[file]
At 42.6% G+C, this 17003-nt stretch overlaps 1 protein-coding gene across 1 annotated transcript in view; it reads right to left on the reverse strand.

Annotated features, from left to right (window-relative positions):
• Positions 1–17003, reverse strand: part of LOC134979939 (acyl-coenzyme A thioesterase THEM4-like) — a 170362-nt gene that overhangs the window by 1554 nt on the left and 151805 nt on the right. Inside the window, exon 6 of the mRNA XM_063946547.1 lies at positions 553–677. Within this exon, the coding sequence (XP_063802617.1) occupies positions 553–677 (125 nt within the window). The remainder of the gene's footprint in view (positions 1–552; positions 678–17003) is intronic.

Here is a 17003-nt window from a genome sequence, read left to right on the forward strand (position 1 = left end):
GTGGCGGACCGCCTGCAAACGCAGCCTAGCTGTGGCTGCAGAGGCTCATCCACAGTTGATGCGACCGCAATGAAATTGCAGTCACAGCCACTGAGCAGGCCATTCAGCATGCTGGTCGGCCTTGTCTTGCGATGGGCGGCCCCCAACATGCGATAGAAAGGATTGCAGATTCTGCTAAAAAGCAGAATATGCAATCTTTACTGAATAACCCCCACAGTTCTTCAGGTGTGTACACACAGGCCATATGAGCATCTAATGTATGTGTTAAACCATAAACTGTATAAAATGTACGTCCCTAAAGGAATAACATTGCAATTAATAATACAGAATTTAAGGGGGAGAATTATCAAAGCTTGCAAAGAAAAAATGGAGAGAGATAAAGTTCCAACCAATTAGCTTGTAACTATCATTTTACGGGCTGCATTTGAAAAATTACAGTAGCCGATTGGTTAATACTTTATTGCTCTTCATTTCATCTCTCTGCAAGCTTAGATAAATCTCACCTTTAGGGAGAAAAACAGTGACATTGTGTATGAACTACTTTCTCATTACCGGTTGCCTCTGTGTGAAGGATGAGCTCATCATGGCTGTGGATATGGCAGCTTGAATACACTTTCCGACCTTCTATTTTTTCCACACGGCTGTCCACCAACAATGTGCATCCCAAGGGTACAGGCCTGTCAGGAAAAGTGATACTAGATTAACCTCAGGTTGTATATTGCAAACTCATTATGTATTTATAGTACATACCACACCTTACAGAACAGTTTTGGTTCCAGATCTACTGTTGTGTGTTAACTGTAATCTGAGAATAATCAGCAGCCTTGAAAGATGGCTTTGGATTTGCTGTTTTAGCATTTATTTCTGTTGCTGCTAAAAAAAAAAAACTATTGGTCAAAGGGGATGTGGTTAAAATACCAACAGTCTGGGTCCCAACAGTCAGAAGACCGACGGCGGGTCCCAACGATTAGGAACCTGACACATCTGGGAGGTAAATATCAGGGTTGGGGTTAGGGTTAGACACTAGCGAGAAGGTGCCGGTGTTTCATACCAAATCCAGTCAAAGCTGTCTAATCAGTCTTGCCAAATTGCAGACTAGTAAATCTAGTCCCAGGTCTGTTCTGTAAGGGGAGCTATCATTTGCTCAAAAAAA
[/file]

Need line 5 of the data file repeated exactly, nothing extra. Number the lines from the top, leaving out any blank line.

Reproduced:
GTGGCGGACCGCCTGCAAACGCAGCCTAGCTGTGGCTGCAGAGGCTCATCCACAGTTGATGCGACCGCAATGAAATTGCAGTCACAGCCACTGAGCAGGCCATTCAGCATGCTGGTCGGCCTTGTCTTGCGATGGGCGGCCCCCAACATGCGATAGAAAGGATTGCAGATTCTGCTAAAAAGCAGAATATGCAATCTTTACTGAATAACCCCCACAGTTCTTCAGGTGTGTACACACAGGCCATATGAGCATCTAATGTATGTGTTAAACCATAAACTGTATAAAATGTACGTCCCTAAAGGAATAACATTGCAATTAATAATACAGAATTTAAGGGGGAGAATTATCAAAGCTTGCAAAGAAAAAATGGAGAGAGATAAAGTTCCAACCAATTAGCTTGTAACTATCATTTTACGGGCTGCATTTGAAAAATTACAGTAGCCGATTGGTTAATACTTTATTGCTCTTCATTTCATCTCTCTGCAAGCTTAGATAAATCTCACCTTTAGGGAGAAAAACAGTGACATTGTGTATGAACTACTTTCTCATTACCGGTTGCCTCTGTGTGAAGGATGAGCTCATCATGGCTGTGGATATGGCAGCTTGAATACACTTTCCGACCTTCTATTTTTTCCACACGGCTGTCCACCAACAATGTGCATCCCAAGGGTACAGGCCTGTCAGGAAAAGTGATACTAGATTAACCTCAGGTTGTATATTGCAAACTCATTATGTATTTATAGTACATACCACACCTTACAGAACAGTTTTGGTTCCAGATCTACTGTTGTGTGTTAACTGTAATCTGAGAATAATCAGCAGCCTTGAAAGATGGCTTTGGATTTGCTGTTTTAGCATTTATTTCTGTTGCTGCTAAAAAAAAAAAACTATTGGTCAAAGGGGATGTGGTTAAAATACCAACAGTCTGGGTCCCAACAGTCAGAAGACCGACGGCGGGTCCCAACGATTAGGAACCTGACACATCTGGGAGGTAAATATCAGGGTTGGGGTTAGGGTTAGACACTAGCGAGAAGGTGCCGGTGTTTCATACCAAATCCAGTCAAAGCTGTCTAATCAGTCTTGCCAAATTGCAGACTAGTAAATCTAGTCCCAGGTCTGTTCTGTAAGGGGAGCTATCATTTGCTCAAAAAAA